Certification: Until industry or the government makes certification a prerequisite for specific vocations, skill training as an industry will not take off in India. For example, in England, you cannot use an unregistered electrician for any work in your home. As a result nearly all electricians in England are certified and registered. Now, we seem to be moving in that direction with NSDC championing certifications through Sector Skill Councils.

As I stated at that roundtable, the hard work over the years of organisations like NSDC and the PMO’s Skills Mission have finally resulted in the frameworks falling in place.  The time has now come to stop talking and focus on execution. Young India is still waiting.

(Disclosure: I am Chairman of the Board of Advisors of the Centre for Civil Society, Chairman of Manipal City & Guilds and Director of Samhita Social Ventures)

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a.balasubramanian
Luis, bang on dot. India needs desperately these skilling initiatives for making the vast pool of people employable to capitalise on demographic dividend (lest it could become a demographic liability). We all have a responsibility to insist on use of certified labour in personal or corporate capacity . Voucher empowers choice to trainees to demand the best . Taken together corporate adoption, certification /accreditation and vochers ( as part of CSR) sounds great hope at last-a.balasubramanian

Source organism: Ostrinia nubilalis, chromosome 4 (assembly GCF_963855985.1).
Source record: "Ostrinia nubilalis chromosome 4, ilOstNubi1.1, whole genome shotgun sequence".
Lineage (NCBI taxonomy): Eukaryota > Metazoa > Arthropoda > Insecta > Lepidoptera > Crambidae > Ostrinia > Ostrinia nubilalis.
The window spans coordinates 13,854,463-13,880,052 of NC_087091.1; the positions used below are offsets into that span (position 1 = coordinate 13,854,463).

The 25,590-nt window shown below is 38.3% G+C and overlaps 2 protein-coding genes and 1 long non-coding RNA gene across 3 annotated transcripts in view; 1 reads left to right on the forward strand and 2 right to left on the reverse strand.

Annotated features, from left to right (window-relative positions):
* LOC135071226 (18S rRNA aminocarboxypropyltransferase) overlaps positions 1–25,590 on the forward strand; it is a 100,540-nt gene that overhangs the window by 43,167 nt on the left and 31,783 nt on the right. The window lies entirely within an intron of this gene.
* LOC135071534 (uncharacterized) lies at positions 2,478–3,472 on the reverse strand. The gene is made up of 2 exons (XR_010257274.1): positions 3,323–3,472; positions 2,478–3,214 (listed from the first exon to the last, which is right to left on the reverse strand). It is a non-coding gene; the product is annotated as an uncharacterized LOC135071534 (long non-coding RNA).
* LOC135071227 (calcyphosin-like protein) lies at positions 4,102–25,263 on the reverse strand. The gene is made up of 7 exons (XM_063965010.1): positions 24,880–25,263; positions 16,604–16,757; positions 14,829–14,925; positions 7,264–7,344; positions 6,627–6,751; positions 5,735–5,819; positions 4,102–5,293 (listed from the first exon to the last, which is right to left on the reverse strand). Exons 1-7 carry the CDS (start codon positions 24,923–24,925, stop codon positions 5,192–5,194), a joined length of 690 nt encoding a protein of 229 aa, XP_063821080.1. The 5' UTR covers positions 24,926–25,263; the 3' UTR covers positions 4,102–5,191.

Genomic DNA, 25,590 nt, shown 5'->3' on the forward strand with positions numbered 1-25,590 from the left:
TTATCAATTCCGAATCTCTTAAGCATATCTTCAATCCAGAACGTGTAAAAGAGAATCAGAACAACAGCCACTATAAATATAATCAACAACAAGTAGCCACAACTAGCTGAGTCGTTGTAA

keep our fingers crossed ... we tend to score a lot of self goals in this space ...
Luis, Many of the issues you have raised are very important. But skilling is also about the learning experience and his ability to apply the skills into practice. Can we have an ability to crack the training and effectiveness problem. There has to be leapfrog solution to make it exciting for the learners. The other issues - vouchers, certification, CSR, infrastructure, assesment are just outputs. What can we do to transform the input. We have made a start with a product we created for drivers - Pawan Ko Kahin Dekhya kya http://www.youtube.com/watch?v=3fzSSLTKsRM. We would love to show it to you sometime. 10,000 drivers have gone through it..just to give you a perspective of something that is solving the input problem..my e-mail is ram at globalthen dot com
Ram, thanks for the link ... very interesting work you guys do (with humour!) ... will contact you offline ...

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Luis, appreciate your thoughts and you were spot on when you mentioned about the budgets each company has allocated for Learning & Development. But the moot point, who is going to certify and the value it would carry in today's market.
There are many world-class organisations that certify skills. Our JV partner, City & Guilds of London is the largest assessor of skills in the world. Many countries need basic certification to work in these areas and the middle east is also going down this path.